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To Thomas Jefferson from Tench Coxe, 1 March 1802

From Tench Coxe

Philada. March 1. 1802


The idea I lately took the liberty to suggest may have appeared visionary and strange, but on much reflexion I am convinced that it is the interest of the United States that such a measure should be adopted either by the Government, or by the mercantile interest varying the form of course so as to render it proper for them. I beg leave to submit the reasons.

We are now dependent upon one foreign nation in too great a degree for our supplies, our law notions, the stock of many of our monied institutions, our dresses, furniture & fashions, our didactic books and our credit business. I do not know the new source from which we can probably draw supplies so extensive as that I have pointed out. To teach that distant Nation to turn its industry to every species of manufacture would tend to a proper estimation of our consumption, by Europeans, and particularly by our present great supplier. She dares not interrupt our trade with the distant Nation, because it is their rule to banish, at once, all foreigners who impede the coming & going of other foreigners. Were she to give offence to that distant nation, it would affect her standing in all that geographical quarter of the world—To increase our independence on that country is to my mind an endeavour, which we are solemnly admonished to pursue.

Cheapness of supplies is the most important object to the farmer and the merchant.

The silk branch will be long maturing here, for we are above or beyond the little business of raising the worm. It may have risen to its height in France and Italy in monastries & convents, and among a numerous poor. It cannot injure us to fill our stores with cheap instead of dear foreign silks for use at home or sale to our West Indian, & South American neighbours.

It is confessed that the cotton branch is very differently circumstanced, but as the goods they make are generally fine, it will not interfere with our infant & bulky manufactures to import them from thence. A vast object would be to teach the distant nation to produce and procure from their neighbours, who may shut us out, the various groceries, which France and England may again prohibit. Coffee, cocoa, ginger, sugar, would all be procurable from China if they would attend to and improve the cultivation & preparation. These things would diminish the cultivation of cotton there, for they would make tropical productions for Europe & us. We shall be in a bad situation, if we depend upon European avidity for our supplies of Sugar, coffee, & cocoa particularly. The spices are not yet raised with sufficient generality, but the soil and climate of that country might do much for that branch, and their intercourse with better situated Asiatics might do more. China would be impatient and probably successful against European restrictions in Asia, and it might tend to give us at least an indirect participation in Asiatic productions, if her free port of Canton were made an Emporeum for that Quarter of the world. All its magazines would be open to us.—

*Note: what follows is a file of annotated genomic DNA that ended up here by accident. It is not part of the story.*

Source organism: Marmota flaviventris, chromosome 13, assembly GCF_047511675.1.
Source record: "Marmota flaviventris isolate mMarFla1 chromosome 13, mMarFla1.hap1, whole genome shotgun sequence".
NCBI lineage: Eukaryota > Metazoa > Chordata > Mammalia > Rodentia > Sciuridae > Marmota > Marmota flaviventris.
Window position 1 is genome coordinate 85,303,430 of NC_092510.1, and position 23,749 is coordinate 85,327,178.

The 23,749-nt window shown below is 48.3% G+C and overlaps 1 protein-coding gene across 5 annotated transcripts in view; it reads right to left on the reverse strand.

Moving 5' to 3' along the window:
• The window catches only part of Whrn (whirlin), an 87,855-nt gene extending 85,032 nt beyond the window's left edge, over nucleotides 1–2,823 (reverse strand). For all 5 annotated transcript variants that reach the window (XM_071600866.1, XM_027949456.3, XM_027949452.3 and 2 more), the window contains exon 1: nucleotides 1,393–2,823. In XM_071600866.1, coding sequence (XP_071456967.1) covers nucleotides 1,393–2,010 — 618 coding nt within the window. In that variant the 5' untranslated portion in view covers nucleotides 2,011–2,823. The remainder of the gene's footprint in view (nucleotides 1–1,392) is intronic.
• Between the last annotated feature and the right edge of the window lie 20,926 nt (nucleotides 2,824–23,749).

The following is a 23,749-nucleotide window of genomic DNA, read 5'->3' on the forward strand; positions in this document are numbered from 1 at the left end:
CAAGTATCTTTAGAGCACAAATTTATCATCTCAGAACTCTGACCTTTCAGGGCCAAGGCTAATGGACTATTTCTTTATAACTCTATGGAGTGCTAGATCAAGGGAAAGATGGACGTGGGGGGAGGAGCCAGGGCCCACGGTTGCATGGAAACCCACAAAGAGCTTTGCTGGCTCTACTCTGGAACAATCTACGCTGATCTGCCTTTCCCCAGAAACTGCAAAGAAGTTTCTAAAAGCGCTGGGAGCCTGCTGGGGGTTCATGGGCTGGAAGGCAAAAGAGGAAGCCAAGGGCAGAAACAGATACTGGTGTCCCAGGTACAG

It is through so great and numerous a nation that we can most easily hope for the emancipation of East Indian commerce—a great desideratum.

There are other considerations which might be detailed to prove the expediency of the attempt suggested; but the multiplication of all manufactures of which they have the raw materials, fine cottons excepted, the multiplication of Sugar, coffee, cocoa, pimento & ginger, the independency of our commerces, the independence of India commerce, & the probable friendship of China will be relied on for the present—This will be a lowpriced cash trade, for which we are now prepared—It will not diminish Revenue—

I have the honor to be, Sir, your respectful & obedt. Servt.

Tench Coxe

It will be remembered, that China extends from 20 to 41, and has 333,000 people. There is no such magazine of human industry and agricultural production under one Government any where upon Earth. It is a power with proper management capable of many beneficial applications. The present Executive power of the United States, and our kind of Government may derive much credit in the world by a private thorough survey of the different parts of the world, and by measures calculated to them to pursuits conducive to their own interests and ours—China is a vast object, and without one preventing bar, as it is humbly conceived. This matter hitherto unobserved on except in these two letters might be brought into commercial notice, if approved, and when more matured. If made public now it will1 excite opposition and intrigue to defeat it here and in Europe. Institutions, filled with Englishmen and wth. importers from England would keep back specie, refuse discounts, embarrass insurances and play off the whole power of commercial devices. In case of a shock to G.B. or if a war with her, such a source of supply would be deeply important to this country as it regards mere supply and commercial revenue, on which we are about to rest—

RC (DNA: RG 59, LAR); at head of text: “private”; addressed in an unidentified hand: “The President” and “Private”; endorsed by TJ as received 5 Mch. and so recorded in SJL.

Idea I lately took the liberty to suggest: for Coxe’s earlier promotion of commercial relations with China, see his letter to TJ of 22 Feb.

China extends from 20 to 41 degrees north latitude. 333,000 people: that is, 333 million (H. Yuan Tien, China’s Strategic Demographic Initiative [New York, 1991], 7).

1Word supplied by Editors.

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